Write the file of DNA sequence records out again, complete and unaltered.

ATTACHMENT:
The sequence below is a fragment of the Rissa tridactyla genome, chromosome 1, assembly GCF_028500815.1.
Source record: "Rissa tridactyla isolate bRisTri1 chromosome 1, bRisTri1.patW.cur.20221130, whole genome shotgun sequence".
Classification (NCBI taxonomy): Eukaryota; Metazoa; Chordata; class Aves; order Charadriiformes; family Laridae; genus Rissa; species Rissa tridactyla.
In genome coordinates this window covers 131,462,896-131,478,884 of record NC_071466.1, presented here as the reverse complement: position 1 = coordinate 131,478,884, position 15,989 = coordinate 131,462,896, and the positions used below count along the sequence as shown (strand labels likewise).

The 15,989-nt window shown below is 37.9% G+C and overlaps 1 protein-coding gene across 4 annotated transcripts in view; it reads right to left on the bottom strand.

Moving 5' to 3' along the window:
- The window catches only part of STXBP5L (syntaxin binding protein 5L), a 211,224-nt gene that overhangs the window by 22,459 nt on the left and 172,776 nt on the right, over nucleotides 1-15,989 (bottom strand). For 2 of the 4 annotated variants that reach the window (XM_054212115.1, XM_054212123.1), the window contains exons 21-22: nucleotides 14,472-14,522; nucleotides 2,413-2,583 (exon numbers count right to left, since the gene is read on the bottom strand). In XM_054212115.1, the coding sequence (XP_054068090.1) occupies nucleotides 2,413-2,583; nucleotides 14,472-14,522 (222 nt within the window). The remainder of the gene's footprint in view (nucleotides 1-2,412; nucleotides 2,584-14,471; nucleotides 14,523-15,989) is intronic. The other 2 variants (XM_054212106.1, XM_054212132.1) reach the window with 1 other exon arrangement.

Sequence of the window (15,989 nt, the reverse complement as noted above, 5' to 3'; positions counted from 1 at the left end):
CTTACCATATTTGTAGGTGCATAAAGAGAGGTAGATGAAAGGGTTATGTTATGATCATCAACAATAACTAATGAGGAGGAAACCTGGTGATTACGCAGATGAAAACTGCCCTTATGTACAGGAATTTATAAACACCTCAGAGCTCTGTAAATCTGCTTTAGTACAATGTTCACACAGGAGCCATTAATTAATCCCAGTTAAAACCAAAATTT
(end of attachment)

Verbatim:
The sequence below is a fragment of the Rissa tridactyla genome, chromosome 1, assembly GCF_028500815.1.
Source record: "Rissa tridactyla isolate bRisTri1 chromosome 1, bRisTri1.patW.cur.20221130, whole genome shotgun sequence".
Classification (NCBI taxonomy): Eukaryota; Metazoa; Chordata; class Aves; order Charadriiformes; family Laridae; genus Rissa; species Rissa tridactyla.
In genome coordinates this window covers 131,462,896-131,478,884 of record NC_071466.1, presented here as the reverse complement: position 1 = coordinate 131,478,884, position 15,989 = coordinate 131,462,896, and the positions used below count along the sequence as shown (strand labels likewise).

The 15,989-nt window shown below is 37.9% G+C and overlaps 1 protein-coding gene across 4 annotated transcripts in view; it reads right to left on the bottom strand.

Moving 5' to 3' along the window:
- The window catches only part of STXBP5L (syntaxin binding protein 5L), a 211,224-nt gene that overhangs the window by 22,459 nt on the left and 172,776 nt on the right, over nucleotides 1-15,989 (bottom strand). For 2 of the 4 annotated variants that reach the window (XM_054212115.1, XM_054212123.1), the window contains exons 21-22: nucleotides 14,472-14,522; nucleotides 2,413-2,583 (exon numbers count right to left, since the gene is read on the bottom strand). In XM_054212115.1, the coding sequence (XP_054068090.1) occupies nucleotides 2,413-2,583; nucleotides 14,472-14,522 (222 nt within the window). The remainder of the gene's footprint in view (nucleotides 1-2,412; nucleotides 2,584-14,471; nucleotides 14,523-15,989) is intronic. The other 2 variants (XM_054212106.1, XM_054212132.1) reach the window with 1 other exon arrangement.

Sequence of the window (15,989 nt, the reverse complement as noted above, 5' to 3'; positions counted from 1 at the left end):
CTTACCATATTTGTAGGTGCATAAAGAGAGGTAGATGAAAGGGTTATGTTATGATCATCAACAATAACTAATGAGGAGGAAACCTGGTGATTACGCAGATGAAAACTGCCCTTATGTACAGGAATTTATAAACACCTCAGAGCTCTGTAAATCTGCTTTAGTACAATGTTCACACAGGAGCCATTAATTAATCCCAGTTAAAACCAAAATTT